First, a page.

Futsal or Futbol Sala is indoor football played with 5 people on each team. What differentiates Futsal from the traditional English five-a-side is that it is played on a hard court indoor surface without the use of walls or boards and is played with a smaller, heavier ball which does not bounce as high as a normal football, or the traditional English indoor football (the green balls which bounce all over the place). Also, there are rules which dispel any slide tackling or shoulder barging. All of these things create an emphasis on skill, technique, improvisation and creativity.
The fastest growing Hammers website is now on Facebook, click the link to be entered into our up and coming competitions http://www.facebook.com/pages/ForeverWestHamcom/200938616608282
Some of the biggest names from Brazil credit Futsal for their successes in football. In Brazil, until you are about 13 years old, you play Futsal. After that, you can choose whether to play football, or futsal. Players such as Ronaldo, Robinho, Ronaldinho and Neymar all say that it is Futsal which has made them the players which they are today. Even when playing football, there are obvious glimpses of their futsal roots in their play. Their close control and dribbling skills are from playing futsal. Ronaldo
scored many goals for Brazil using his toe, which is a technique which is used a lot in futsal.
So Futsal is all about freestyle and Samba music? Definitely not. Futsal is arguably more demanding than football, as you can’t slow down or relax for a second, or the opposition will score. It is
extremely physically and mentally demanding. Every player must know his defensive duties and then must be able to counter attack at terrific speed. Futsal is a game which relies on teamwork and
passing. Futsal players thrive in small and confined spaces, something which the Spanish National team is also incredibly good at. Futsal is played at incredibly high speeds, with lightning fast passing and quick breaks. This means that the players must have great technical skills, otherwise they will be far out of their depths.
Futsal is not just confined to Brazil. Lionel Messi, arguably the greatest player of all time, played futsal in Rosario in Argentina when he was growing up. You could be mistaken for believing that Futsal is only a South American game, however Futsal is played in over 100 countries worldwide and although Brazil is the dominant force and creators of modern futsal, the Spaniards are European
Champions and have beaten the Brazilians twice to the World Futsal crown.
Looking for experience? Just want to be heard outside of the Boleyn? We are currently looking for writers, drop us an email at firstname.lastname@example.org for more details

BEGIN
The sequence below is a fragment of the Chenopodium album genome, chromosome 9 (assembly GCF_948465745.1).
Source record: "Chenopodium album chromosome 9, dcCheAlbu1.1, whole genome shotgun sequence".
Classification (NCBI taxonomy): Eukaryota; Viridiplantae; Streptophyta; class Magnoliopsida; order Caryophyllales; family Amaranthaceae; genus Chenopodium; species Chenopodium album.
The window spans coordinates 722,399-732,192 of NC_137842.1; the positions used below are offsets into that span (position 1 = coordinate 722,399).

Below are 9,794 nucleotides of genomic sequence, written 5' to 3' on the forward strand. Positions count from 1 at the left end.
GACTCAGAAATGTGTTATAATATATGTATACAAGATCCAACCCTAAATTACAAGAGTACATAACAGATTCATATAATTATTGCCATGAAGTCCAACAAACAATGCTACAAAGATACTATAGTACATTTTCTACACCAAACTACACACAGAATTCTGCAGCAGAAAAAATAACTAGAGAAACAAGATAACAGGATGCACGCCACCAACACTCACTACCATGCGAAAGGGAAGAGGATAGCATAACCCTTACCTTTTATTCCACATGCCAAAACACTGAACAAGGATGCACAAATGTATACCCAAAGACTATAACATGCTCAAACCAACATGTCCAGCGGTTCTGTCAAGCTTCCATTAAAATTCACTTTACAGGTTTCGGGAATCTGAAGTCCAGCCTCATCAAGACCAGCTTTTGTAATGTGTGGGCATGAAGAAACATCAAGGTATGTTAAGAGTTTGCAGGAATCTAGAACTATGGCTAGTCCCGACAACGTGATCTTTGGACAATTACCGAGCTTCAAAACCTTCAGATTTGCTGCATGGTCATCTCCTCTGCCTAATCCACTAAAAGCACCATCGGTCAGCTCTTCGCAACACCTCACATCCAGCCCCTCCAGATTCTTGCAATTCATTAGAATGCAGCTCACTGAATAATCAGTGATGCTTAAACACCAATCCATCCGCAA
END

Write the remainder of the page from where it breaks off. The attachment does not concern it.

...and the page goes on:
There seems to be a pattern emerging. Brazil has always been dominant at World Cups, winning 5. Their football is based around attacking flair and creativity, with the likes of Pele, Rivaldo, Ronaldo and Ronaldinho epitomising Brazil’s philosophy of an attacking game and showing the ability that Brazil has to create such wonderful talents. Also, the Spaniards have been credited for their wonderful and expressive football, which has led them to be dominant on the World and European stage. Spanish football comes less from futsal, but the way that Spanish players are brought up and taught leads them to becoming exceptionally good futsal players.
What futsal also does is create players who play without fear. Futsal creates players who play with all the mental and physical attributes to make them fabulous football players, who have an attack-minded philosophy and are not afraid to try things or to take risks. What many English people argue, is that growing up in Brazil, everyone plays futsal, whether on the streets in Rio, on the beach or on a pitch, everyone in Brazil plays for hours on end and that it is their culture which creates such talented players and the English game has a much different footballing philosophy which cannot change. This has an element of truth in, in Brazil there is a footballing culture which is much different to the British footballing culture. However, changing the English footballing culture is not impossible, but we have to borrow something from the Brazilians to change it.
What I and many people who play futsal believe, is that futsal has to be played with joy and passion. The fundamental part of futsal is to play with enjoyment, boldness and flair. This is why many of
the Brazilian players credit futsal so much for their footballing success. It is not just the technical skills which you learn from playing futsal, but the enjoyment which they had when playing futsal and transferring that to playing football professionally. If you watch any video of Ronaldinho playing football, there is a huge grin across his face, as to him, football has to be enjoyed and you will not reach your full potential as a player if you do not always enjoy playing.
I was lucky enough to meet the Brazilian Futsal manager, Marcos Sorato, who taught me more about futsal in a day and how to improve my game (which in turn, has dramatically improved my
footballing ability) than anyone has ever taught me. He taught me the importance of enjoyment and playing without fear and in my mind, something which is often the case for the England team
and has recently been the case at West Ham, is that players play with fear. It is no coincidence that when you look at the main playmakers in the Premier League, they are mainly foreign, as these players, who are bought for huge amounts of money, can change a game in an instant. As they play with flair and they have the boldness and often the audacity to attempt things which other players wouldn’t. Youth football is the main reason for the lack of international success in England. Both tactical constraints and lack of creativity and technically gifted players has led to a serious decline in English football. To change the English culture, futsal has to be promoted and in my opinion, there is no better way to promote futsal, than a professional club starting a team and offering futsal training for young players.